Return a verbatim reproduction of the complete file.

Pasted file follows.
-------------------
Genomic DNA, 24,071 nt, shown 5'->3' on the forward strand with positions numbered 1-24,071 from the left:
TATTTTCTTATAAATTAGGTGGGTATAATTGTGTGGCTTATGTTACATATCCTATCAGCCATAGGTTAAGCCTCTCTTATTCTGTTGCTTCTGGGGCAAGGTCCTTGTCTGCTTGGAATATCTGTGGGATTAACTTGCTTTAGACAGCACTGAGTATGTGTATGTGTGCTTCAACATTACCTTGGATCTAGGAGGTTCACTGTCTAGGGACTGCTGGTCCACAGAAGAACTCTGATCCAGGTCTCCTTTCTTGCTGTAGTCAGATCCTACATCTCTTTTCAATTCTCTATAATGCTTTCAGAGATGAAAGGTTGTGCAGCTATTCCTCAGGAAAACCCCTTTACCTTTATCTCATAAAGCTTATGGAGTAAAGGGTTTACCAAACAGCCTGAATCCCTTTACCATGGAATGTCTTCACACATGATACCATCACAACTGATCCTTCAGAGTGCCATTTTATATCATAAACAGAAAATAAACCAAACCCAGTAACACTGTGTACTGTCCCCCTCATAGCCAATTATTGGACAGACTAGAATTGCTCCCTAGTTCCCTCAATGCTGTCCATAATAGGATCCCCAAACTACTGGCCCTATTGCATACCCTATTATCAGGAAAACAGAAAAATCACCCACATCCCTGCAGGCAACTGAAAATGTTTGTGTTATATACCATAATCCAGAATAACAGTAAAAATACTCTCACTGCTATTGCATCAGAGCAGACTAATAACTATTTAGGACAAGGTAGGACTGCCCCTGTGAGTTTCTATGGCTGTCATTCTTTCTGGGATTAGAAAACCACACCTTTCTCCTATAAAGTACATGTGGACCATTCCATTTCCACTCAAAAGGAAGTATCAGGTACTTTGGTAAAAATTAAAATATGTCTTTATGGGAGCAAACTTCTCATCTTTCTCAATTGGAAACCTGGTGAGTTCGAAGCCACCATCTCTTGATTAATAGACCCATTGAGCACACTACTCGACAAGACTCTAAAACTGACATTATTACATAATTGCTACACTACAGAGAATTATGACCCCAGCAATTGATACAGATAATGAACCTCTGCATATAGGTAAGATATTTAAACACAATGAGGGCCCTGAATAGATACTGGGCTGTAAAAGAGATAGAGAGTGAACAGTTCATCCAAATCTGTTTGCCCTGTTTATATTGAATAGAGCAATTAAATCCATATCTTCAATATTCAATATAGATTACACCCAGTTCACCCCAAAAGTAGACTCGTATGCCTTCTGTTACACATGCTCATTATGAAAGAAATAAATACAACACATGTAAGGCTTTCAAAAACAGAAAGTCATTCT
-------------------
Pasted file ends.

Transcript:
Genomic DNA, 24,071 nt, shown 5'->3' on the forward strand with positions numbered 1-24,071 from the left:
TATTTTCTTATAAATTAGGTGGGTATAATTGTGTGGCTTATGTTACATATCCTATCAGCCATAGGTTAAGCCTCTCTTATTCTGTTGCTTCTGGGGCAAGGTCCTTGTCTGCTTGGAATATCTGTGGGATTAACTTGCTTTAGACAGCACTGAGTATGTGTATGTGTGCTTCAACATTACCTTGGATCTAGGAGGTTCACTGTCTAGGGACTGCTGGTCCACAGAAGAACTCTGATCCAGGTCTCCTTTCTTGCTGTAGTCAGATCCTACATCTCTTTTCAATTCTCTATAATGCTTTCAGAGATGAAAGGTTGTGCAGCTATTCCTCAGGAAAACCCCTTTACCTTTATCTCATAAAGCTTATGGAGTAAAGGGTTTACCAAACAGCCTGAATCCCTTTACCATGGAATGTCTTCACACATGATACCATCACAACTGATCCTTCAGAGTGCCATTTTATATCATAAACAGAAAATAAACCAAACCCAGTAACACTGTGTACTGTCCCCCTCATAGCCAATTATTGGACAGACTAGAATTGCTCCCTAGTTCCCTCAATGCTGTCCATAATAGGATCCCCAAACTACTGGCCCTATTGCATACCCTATTATCAGGAAAACAGAAAAATCACCCACATCCCTGCAGGCAACTGAAAATGTTTGTGTTATATACCATAATCCAGAATAACAGTAAAAATACTCTCACTGCTATTGCATCAGAGCAGACTAATAACTATTTAGGACAAGGTAGGACTGCCCCTGTGAGTTTCTATGGCTGTCATTCTTTCTGGGATTAGAAAACCACACCTTTCTCCTATAAAGTACATGTGGACCATTCCATTTCCACTCAAAAGGAAGTATCAGGTACTTTGGTAAAAATTAAAATATGTCTTTATGGGAGCAAACTTCTCATCTTTCTCAATTGGAAACCTGGTGAGTTCGAAGCCACCATCTCTTGATTAATAGACCCATTGAGCACACTACTCGACAAGACTCTAAAACTGACATTATTACATAATTGCTACACTACAGAGAATTATGACCCCAGCAATTGATACAGATAATGAACCTCTGCATATAGGTAAGATATTTAAACACAATGAGGGCCCTGAATAGATACTGGGCTGTAAAAGAGATAGAGAGTGAACAGTTCATCCAAATCTGTTTGCCCTGTTTATATTGAATAGAGCAATTAAATCCATATCTTCAATATTCAATATAGATTACACCCAGTTCACCCCAAAAGTAGACTCGTATGCCTTCTGTTACACATGCTCATTATGAAAGAAATAAATACAACACATGTAAGGCTTTCAAAAACAGAAAGTCATTCT